The median performance of active fund managers with a small-cap mandate is uniformly better than the performance of their colleagues with a large cap mandate against their respective benchmarks.
Fewer than 40% of large-cap managers outperform U.S. large-cap equity. More than 60% of their small-cap counterparts do so. The pattern holds in other regions of the world as well, as for example where the benchmark is EAFE (Europe, Australasia, and the Far East) large- or small-cap equity.
This raises the question: where does the alpha come from? Using basic market theory as a premise, one expects that there must be some inefficiencies somewhere that generate this alpha and that are specific to the small-cap world. What are they? That is the question asked in a paper newly released from Quantitative Management Associates (QMA).
Gavin Smith, vice president, portfolio manager and strategist for QMA's US core equity investment team, wrote the report, which begins by distinguishing small-cap alpha from the more well-known phenomenon of small-cap beta. Yes, small-cap stocks are inherently riskier than large cap, and that does mean that small caps come with higher expected returns. That difference shows up in the benchmarks, though, and it doesn't explain why small-cap managers do better against their benchmark than high-cap managers do against theirs.
Furthermore, Smith makes the point that small-cap beta isn't all it's cracked up to be. The original early-1980s studies on the subject were "based on data going back to the 1940s," while "the more recent data reveals a more modest effect."
That understood: how does the alpha arise?
One possible explanation that Smith considers is that the alpha may be beta in disguise. It may arise from the simple fact that managers in this space (including QMA itself) use factor-based models.
Smith doesn't believe this to be an adequate explanation, although he concedes some truth to it: "Small-cap value managers will have some exposure to cheap distressed stocks, for example, and growth managers will have some exposure to high-flying momentum names."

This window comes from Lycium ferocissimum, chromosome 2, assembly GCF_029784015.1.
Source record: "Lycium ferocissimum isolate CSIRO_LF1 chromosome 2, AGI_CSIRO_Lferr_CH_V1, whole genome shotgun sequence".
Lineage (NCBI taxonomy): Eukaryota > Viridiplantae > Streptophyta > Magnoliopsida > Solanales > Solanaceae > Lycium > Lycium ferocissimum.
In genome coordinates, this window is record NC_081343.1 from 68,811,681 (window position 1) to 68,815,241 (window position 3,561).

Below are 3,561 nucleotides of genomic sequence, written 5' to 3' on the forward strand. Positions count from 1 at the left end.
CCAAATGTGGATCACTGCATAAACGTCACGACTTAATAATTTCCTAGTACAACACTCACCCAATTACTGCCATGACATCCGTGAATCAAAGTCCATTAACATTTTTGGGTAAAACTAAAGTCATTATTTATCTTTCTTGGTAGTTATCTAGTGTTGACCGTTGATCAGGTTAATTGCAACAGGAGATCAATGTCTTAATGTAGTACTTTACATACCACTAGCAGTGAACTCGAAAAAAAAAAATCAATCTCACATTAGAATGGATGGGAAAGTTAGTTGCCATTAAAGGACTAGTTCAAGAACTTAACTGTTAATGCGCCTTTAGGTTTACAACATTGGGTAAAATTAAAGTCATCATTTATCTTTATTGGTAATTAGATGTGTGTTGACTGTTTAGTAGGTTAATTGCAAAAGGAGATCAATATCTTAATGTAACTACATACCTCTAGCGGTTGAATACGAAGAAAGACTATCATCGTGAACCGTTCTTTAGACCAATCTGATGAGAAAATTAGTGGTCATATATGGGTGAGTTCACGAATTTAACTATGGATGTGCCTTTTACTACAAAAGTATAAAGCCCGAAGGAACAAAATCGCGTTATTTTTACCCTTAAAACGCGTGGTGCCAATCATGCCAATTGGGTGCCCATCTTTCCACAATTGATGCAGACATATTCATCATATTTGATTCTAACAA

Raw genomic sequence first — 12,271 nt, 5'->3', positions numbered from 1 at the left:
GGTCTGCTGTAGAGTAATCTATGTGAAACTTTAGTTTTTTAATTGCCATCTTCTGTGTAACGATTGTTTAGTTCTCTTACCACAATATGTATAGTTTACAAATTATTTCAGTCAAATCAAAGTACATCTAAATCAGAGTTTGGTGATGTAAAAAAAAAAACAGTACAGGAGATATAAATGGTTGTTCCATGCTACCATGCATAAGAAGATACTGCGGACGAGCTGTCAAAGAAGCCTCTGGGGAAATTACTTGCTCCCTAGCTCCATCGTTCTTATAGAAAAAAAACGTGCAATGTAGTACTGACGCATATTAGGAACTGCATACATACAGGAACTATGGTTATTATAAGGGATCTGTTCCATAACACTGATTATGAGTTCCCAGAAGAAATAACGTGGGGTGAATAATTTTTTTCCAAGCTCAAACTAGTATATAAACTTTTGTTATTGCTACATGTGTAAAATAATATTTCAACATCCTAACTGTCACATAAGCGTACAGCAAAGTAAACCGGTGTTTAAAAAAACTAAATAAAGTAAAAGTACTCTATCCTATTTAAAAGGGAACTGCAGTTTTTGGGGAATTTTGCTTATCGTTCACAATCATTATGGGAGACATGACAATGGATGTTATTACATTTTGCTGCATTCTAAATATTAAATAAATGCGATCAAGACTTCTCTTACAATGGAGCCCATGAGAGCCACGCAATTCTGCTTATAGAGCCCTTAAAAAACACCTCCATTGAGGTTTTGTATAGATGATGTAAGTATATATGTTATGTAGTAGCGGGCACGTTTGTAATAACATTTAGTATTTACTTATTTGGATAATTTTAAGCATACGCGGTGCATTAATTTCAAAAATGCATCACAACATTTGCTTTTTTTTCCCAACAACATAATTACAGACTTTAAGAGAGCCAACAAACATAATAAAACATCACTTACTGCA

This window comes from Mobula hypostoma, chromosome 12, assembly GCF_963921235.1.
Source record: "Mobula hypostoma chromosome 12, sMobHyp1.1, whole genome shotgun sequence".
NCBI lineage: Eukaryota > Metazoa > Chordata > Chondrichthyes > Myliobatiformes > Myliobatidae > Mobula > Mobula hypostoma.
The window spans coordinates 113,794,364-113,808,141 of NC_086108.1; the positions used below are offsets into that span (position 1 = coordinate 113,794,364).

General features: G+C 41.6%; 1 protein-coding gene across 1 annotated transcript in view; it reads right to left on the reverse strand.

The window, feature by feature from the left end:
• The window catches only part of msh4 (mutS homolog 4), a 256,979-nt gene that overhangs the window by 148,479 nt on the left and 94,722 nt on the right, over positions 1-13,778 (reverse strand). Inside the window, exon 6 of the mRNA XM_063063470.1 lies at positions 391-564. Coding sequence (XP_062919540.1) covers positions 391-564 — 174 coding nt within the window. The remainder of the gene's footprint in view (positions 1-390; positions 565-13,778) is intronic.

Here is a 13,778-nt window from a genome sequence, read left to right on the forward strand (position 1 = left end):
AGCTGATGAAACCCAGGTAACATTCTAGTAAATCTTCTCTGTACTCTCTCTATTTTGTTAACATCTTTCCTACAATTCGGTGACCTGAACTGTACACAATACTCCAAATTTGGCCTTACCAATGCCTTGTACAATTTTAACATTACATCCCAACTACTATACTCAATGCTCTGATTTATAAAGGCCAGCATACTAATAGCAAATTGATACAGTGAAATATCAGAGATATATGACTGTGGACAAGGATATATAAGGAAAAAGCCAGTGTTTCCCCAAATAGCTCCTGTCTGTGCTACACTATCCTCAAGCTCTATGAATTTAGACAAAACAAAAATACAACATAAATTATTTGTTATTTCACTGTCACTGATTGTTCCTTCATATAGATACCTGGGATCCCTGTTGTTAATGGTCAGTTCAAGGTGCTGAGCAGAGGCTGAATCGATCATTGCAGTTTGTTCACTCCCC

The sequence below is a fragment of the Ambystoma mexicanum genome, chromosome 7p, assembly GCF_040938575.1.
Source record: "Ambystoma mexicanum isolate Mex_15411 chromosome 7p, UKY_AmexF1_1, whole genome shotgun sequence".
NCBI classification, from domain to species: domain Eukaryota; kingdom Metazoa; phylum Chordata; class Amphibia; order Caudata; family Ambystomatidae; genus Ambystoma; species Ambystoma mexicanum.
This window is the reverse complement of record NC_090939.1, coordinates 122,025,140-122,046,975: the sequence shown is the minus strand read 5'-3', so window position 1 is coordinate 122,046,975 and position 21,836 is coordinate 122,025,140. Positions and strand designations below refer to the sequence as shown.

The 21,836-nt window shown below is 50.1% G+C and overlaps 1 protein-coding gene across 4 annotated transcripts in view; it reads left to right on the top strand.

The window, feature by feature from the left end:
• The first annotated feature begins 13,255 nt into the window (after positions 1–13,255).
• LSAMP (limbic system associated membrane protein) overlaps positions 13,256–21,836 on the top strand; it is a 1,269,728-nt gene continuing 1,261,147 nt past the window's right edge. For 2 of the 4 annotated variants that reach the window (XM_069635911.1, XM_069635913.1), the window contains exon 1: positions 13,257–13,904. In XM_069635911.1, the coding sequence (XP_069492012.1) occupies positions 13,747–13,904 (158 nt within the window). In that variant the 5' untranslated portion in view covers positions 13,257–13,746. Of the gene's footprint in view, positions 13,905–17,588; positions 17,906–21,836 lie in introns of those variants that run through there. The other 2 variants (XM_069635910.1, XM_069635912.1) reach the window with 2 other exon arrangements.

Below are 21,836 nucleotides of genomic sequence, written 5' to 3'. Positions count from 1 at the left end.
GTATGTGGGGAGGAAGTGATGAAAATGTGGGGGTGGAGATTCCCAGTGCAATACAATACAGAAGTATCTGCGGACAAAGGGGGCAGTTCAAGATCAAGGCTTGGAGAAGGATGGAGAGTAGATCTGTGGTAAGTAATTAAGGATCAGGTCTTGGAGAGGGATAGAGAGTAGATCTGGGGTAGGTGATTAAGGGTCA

What else is going on, though? Smith contends there are a clutch of factors that allow misprices, which can be corrected by shocks such as earnings surprises. One of the factors here: a dearth of analyst attention. Large-cap stocks are covered by almost three times the number of analysts covering small caps. There are 291 stocks in the Russell 2000 that don't have any sell-side coverage at all.
Smith writes that when "just a handful of analysts follow a company, even today it can take weeks or even months for reports and revisions to filter out into the investing public and get fully reflected in prices." This allows for alpha for managers who get ahead of that process.
A related structural fact is the limited transparency of the small caps, even in the United States, "home of the world's best-quality small-cap information." In said U.S., large caps make earnings announcements, on average, six days earlier than small caps; and 30% forego earnings conference calls altogether.
The opacity creates uncertainty among both analysts and the investing public, meaning frequent mispricings, and opportunities for alpha.
Further, the phenomenon that behavioral economists call "anchoring bias" can be more powerful for the smaller caps. Anchoring is the all-too-human tendency to rely too heavily on a single trait or datum while assessing information. A common pedagogical example involves a buyer in the market for a used car, who might walk onto the lot telling himself that he has to make sure the odometer number is low. He may, in his over-reliance on the odometer, overlook something else, like the number of accidents reported or the care with which the transmission has been maintained. In stock picking, momentum can serve as an anchor, so that a random downturn in price can turn into a rout, with many investors heading for the exits, and only the wise alpha seekers picking up what are now bargains.
Such anchoring happens in the buying and selling of stocks at all levels of capitalization. But the cost and effort of accumulating information (and the relative ease of simply relying on price moves and betting they will continue) can magnify this effect in the small-cap space.